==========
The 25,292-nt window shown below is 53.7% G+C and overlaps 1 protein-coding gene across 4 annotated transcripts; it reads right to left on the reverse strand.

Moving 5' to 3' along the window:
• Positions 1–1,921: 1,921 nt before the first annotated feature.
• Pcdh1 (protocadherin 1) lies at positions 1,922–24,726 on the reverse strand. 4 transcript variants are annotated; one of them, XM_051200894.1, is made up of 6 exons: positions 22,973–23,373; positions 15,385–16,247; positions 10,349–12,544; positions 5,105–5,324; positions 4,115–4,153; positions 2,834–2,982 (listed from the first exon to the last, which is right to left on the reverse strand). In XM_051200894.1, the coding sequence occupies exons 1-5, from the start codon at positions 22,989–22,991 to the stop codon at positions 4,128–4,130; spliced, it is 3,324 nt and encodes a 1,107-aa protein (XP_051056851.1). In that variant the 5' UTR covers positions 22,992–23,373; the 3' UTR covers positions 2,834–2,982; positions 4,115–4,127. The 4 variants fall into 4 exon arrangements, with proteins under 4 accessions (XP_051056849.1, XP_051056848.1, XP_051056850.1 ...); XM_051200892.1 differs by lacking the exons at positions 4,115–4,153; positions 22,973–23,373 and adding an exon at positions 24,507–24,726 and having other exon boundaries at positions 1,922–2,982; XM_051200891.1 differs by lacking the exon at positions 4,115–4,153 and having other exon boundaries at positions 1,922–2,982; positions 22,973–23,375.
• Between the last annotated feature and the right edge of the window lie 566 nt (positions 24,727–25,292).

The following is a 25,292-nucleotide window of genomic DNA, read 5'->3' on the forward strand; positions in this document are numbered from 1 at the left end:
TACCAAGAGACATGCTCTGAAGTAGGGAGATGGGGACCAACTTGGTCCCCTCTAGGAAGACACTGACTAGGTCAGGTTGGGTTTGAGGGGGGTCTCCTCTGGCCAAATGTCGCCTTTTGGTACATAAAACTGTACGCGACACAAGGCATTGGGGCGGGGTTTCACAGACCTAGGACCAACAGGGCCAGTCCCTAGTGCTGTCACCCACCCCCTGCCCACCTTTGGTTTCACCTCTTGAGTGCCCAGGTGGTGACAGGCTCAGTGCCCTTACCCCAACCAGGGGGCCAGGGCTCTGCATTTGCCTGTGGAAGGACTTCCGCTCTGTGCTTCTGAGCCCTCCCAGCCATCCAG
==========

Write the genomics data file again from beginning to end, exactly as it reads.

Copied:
The 25,292-nt window shown below is 53.7% G+C and overlaps 1 protein-coding gene across 4 annotated transcripts; it reads right to left on the reverse strand.

Moving 5' to 3' along the window:
• Positions 1–1,921: 1,921 nt before the first annotated feature.
• Pcdh1 (protocadherin 1) lies at positions 1,922–24,726 on the reverse strand. 4 transcript variants are annotated; one of them, XM_051200894.1, is made up of 6 exons: positions 22,973–23,373; positions 15,385–16,247; positions 10,349–12,544; positions 5,105–5,324; positions 4,115–4,153; positions 2,834–2,982 (listed from the first exon to the last, which is right to left on the reverse strand). In XM_051200894.1, the coding sequence occupies exons 1-5, from the start codon at positions 22,989–22,991 to the stop codon at positions 4,128–4,130; spliced, it is 3,324 nt and encodes a 1,107-aa protein (XP_051056851.1). In that variant the 5' UTR covers positions 22,992–23,373; the 3' UTR covers positions 2,834–2,982; positions 4,115–4,127. The 4 variants fall into 4 exon arrangements, with proteins under 4 accessions (XP_051056849.1, XP_051056848.1, XP_051056850.1 ...); XM_051200892.1 differs by lacking the exons at positions 4,115–4,153; positions 22,973–23,373 and adding an exon at positions 24,507–24,726 and having other exon boundaries at positions 1,922–2,982; XM_051200891.1 differs by lacking the exon at positions 4,115–4,153 and having other exon boundaries at positions 1,922–2,982; positions 22,973–23,375.
• Between the last annotated feature and the right edge of the window lie 566 nt (positions 24,727–25,292).

The following is a 25,292-nucleotide window of genomic DNA, read 5'->3' on the forward strand; positions in this document are numbered from 1 at the left end:
TACCAAGAGACATGCTCTGAAGTAGGGAGATGGGGACCAACTTGGTCCCCTCTAGGAAGACACTGACTAGGTCAGGTTGGGTTTGAGGGGGGTCTCCTCTGGCCAAATGTCGCCTTTTGGTACATAAAACTGTACGCGACACAAGGCATTGGGGCGGGGTTTCACAGACCTAGGACCAACAGGGCCAGTCCCTAGTGCTGTCACCCACCCCCTGCCCACCTTTGGTTTCACCTCTTGAGTGCCCAGGTGGTGACAGGCTCAGTGCCCTTACCCCAACCAGGGGGCCAGGGCTCTGCATTTGCCTGTGGAAGGACTTCCGCTCTGTGCTTCTGAGCCCTCCCAGCCATCCAG